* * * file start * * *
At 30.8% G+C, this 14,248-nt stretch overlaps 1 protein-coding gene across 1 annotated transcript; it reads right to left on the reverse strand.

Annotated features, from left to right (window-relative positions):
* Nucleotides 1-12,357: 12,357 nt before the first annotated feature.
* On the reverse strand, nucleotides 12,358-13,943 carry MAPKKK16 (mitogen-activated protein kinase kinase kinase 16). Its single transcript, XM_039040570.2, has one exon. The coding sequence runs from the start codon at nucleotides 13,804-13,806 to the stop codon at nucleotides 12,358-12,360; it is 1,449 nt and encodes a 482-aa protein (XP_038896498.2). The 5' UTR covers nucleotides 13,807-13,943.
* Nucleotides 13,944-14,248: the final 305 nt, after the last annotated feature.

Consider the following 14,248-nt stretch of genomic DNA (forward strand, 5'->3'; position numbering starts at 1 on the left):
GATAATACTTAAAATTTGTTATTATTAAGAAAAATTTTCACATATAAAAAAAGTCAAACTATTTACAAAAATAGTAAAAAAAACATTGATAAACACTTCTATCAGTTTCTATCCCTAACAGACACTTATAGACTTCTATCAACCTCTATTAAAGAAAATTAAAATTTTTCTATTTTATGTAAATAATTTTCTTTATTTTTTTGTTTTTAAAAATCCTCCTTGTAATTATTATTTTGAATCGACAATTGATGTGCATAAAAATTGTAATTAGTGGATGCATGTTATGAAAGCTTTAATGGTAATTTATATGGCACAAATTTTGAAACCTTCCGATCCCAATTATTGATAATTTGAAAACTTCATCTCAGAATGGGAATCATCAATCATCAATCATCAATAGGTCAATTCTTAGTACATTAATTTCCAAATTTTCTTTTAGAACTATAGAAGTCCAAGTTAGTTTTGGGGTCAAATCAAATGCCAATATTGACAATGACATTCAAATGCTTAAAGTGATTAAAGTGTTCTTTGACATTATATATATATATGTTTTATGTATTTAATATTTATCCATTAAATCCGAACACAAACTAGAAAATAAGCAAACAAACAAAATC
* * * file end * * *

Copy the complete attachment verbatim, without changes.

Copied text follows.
At 30.8% G+C, this 14,248-nt stretch overlaps 1 protein-coding gene across 1 annotated transcript; it reads right to left on the reverse strand.

Annotated features, from left to right (window-relative positions):
* Nucleotides 1-12,357: 12,357 nt before the first annotated feature.
* On the reverse strand, nucleotides 12,358-13,943 carry MAPKKK16 (mitogen-activated protein kinase kinase kinase 16). Its single transcript, XM_039040570.2, has one exon. The coding sequence runs from the start codon at nucleotides 13,804-13,806 to the stop codon at nucleotides 12,358-12,360; it is 1,449 nt and encodes a 482-aa protein (XP_038896498.2). The 5' UTR covers nucleotides 13,807-13,943.
* Nucleotides 13,944-14,248: the final 305 nt, after the last annotated feature.

Consider the following 14,248-nt stretch of genomic DNA (forward strand, 5'->3'; position numbering starts at 1 on the left):
GATAATACTTAAAATTTGTTATTATTAAGAAAAATTTTCACATATAAAAAAAGTCAAACTATTTACAAAAATAGTAAAAAAAACATTGATAAACACTTCTATCAGTTTCTATCCCTAACAGACACTTATAGACTTCTATCAACCTCTATTAAAGAAAATTAAAATTTTTCTATTTTATGTAAATAATTTTCTTTATTTTTTTGTTTTTAAAAATCCTCCTTGTAATTATTATTTTGAATCGACAATTGATGTGCATAAAAATTGTAATTAGTGGATGCATGTTATGAAAGCTTTAATGGTAATTTATATGGCACAAATTTTGAAACCTTCCGATCCCAATTATTGATAATTTGAAAACTTCATCTCAGAATGGGAATCATCAATCATCAATCATCAATAGGTCAATTCTTAGTACATTAATTTCCAAATTTTCTTTTAGAACTATAGAAGTCCAAGTTAGTTTTGGGGTCAAATCAAATGCCAATATTGACAATGACATTCAAATGCTTAAAGTGATTAAAGTGTTCTTTGACATTATATATATATATGTTTTATGTATTTAATATTTATCCATTAAATCCGAACACAAACTAGAAAATAAGCAAACAAACAAAATC